Max Oversight Duties: How Boeing Signifies a Shift in Corporate Law

48 Journal of Corporation Law (Forthcoming, 2022)

25 Pages Posted: 9 Mar 2022 Last revised: 15 Mar 2022

See all articles by Roy Shapira

Roy Shapira

Stigler Center, University of Chicago Booth School of Business; Interdiscplinary Center (IDC)

Date Written: March 7, 2022


In September 2021, the Boeing 737 Max debacle turned into an important moment in corporate law. A Delaware court allowed a derivative lawsuit brought by Boeing shareholders to proceed, based on the theory that Boeing’s directors breached their oversight duties by not doing enough to monitor, prevent, and react to fatal airplane safety issues. This Essay explains what the Boeing decision means for director oversight duties going forward, and uses it as a springboard to discuss broader trends in corporate law. Specifically, the Essay makes the following five contributions.

First, the Essay delineates the contours of a new era of heightened oversight duties. Corporate law courts are increasingly willing to designate certain compliance risks as “mission critical,” thereby activating an enhanced scrutiny mode. Boeing suggests that practically all directors of manufacturing companies are operating in or around the mission critical zone these days, and illustrates just how enhanced the scrutiny is once in this zone. Second, the Essay fleshes out a shift in focus: from scrutinizing compliance with regulations meant to protect investors (such as financial reporting), to scrutinizing compliance with regulations meant to protect broader societal interests (such as product safety). Boeing, for example, faults directors for focusing on restoring corporate profitability and image instead of putting consumer safety front and center. Third, the Essay uses Boeing to show how corporate law guides behavior not just directly, through legal sanctions, but also (and indeed more so) indirectly, through shaping norms and reputations in the business community. Boeing did not end in a verdict in favor of the plaintiffs: it was instead settled quickly after the motion to dismiss. Still, the case created significant changes in the advice that lawyers give their director clients, and in the volume and tone of media coverage, which in turn created reputational fallouts. Fourth, the Essay evaluates the desirability of the Boeing development. On one hand, the development holds the promise of mitigating incentives to remain ignorant, and improving accountability. On the other hand, Boeing may have gone too far in removing corporate law’s guards against hindsight bias. Finally, the Essay spotlights two big questions that Boeing left unanswered: officer oversight liability, and director liability for oversight of nonlegal requirements.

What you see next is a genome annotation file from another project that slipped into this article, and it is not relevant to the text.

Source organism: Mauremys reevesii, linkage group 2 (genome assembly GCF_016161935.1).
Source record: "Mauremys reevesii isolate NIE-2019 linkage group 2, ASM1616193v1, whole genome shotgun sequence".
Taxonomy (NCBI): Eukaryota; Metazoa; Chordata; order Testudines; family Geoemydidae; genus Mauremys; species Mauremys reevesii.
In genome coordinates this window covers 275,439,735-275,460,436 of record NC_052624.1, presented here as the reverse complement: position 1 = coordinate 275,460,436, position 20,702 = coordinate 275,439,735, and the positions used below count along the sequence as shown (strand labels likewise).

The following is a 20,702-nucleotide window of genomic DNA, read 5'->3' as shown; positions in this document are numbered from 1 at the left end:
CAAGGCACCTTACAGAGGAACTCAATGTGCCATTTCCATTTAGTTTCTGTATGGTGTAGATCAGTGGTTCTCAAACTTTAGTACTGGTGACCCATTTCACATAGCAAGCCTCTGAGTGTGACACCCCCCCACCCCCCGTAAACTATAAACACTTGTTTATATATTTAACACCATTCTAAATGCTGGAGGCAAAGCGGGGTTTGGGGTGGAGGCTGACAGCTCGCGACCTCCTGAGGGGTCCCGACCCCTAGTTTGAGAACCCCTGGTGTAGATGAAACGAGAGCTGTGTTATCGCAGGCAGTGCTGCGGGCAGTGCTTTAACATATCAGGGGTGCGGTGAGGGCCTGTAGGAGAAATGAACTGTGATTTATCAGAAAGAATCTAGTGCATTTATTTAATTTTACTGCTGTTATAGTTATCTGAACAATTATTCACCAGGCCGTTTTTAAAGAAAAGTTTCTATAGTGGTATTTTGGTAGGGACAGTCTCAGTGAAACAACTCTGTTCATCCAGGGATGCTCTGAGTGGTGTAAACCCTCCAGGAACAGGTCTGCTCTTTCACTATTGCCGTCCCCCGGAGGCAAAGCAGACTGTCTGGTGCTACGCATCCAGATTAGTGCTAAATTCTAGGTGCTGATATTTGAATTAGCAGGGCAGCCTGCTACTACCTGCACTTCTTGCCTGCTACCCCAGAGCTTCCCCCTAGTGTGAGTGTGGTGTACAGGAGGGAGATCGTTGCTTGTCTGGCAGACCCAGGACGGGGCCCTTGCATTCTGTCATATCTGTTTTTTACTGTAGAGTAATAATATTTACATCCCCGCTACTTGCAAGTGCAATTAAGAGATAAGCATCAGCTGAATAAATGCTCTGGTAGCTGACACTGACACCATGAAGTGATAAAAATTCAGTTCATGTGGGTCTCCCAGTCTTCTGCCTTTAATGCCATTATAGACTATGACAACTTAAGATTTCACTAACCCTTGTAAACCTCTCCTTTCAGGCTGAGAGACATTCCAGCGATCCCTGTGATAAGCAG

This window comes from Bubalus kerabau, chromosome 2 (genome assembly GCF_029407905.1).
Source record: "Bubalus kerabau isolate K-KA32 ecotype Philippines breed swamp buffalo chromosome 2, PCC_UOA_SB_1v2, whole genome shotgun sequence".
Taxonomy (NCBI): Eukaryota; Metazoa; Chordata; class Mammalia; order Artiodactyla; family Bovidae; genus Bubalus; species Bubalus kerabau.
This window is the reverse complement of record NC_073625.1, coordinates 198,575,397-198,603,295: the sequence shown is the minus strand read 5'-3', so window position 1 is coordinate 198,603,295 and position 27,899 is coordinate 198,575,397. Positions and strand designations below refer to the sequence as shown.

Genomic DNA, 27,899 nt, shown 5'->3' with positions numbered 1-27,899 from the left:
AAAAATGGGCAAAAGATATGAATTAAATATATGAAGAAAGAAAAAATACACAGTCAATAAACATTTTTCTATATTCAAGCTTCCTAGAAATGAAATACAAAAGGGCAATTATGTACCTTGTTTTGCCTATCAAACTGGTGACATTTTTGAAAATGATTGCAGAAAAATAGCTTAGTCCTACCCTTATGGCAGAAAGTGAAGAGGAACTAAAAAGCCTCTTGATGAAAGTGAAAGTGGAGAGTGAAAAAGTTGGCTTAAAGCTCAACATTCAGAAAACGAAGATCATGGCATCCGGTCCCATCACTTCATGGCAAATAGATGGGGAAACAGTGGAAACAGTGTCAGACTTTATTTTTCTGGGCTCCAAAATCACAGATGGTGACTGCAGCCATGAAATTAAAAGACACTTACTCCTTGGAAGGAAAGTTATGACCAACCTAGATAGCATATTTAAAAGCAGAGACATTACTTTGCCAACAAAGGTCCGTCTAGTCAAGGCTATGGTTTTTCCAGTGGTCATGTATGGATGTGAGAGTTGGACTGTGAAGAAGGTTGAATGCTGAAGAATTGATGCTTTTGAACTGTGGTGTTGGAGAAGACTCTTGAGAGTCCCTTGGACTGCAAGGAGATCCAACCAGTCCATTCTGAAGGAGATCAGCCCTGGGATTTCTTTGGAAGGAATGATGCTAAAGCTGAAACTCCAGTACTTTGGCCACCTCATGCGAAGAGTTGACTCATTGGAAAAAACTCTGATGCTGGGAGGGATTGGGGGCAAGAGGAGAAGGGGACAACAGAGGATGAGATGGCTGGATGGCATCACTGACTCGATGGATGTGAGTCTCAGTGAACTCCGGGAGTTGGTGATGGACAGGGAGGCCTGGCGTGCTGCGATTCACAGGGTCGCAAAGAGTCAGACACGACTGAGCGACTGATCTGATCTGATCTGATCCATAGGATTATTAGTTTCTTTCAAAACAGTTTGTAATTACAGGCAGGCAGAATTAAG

Keywords: Corporate Law, Oversight Duties, Corporate Governance, Subsequent Remedial Measures, Hindsight Bias, Caremark, Fiduciary Duties, Litigation, Inspection Rights, Section 220, Reputation, Product Safety

JEL Classification: K20, K22, K41, G34

Suggested Citation

Shapira, Roy, Max Oversight Duties: How Boeing Signifies a Shift in Corporate Law (March 7, 2022). 48 Journal of Corporation Law (Forthcoming, 2022), Available at SSRN: or

Roy Shapira (Contact Author)

Stigler Center, University of Chicago Booth School of Business ( email )

Walker Hall
Chicago, IL 60637
United States

Interdiscplinary Center (IDC) ( email )

P.O. Box 167
Herzliya, 46150
972-9-9602410 (Phone)
972-9-9527996 (Fax)

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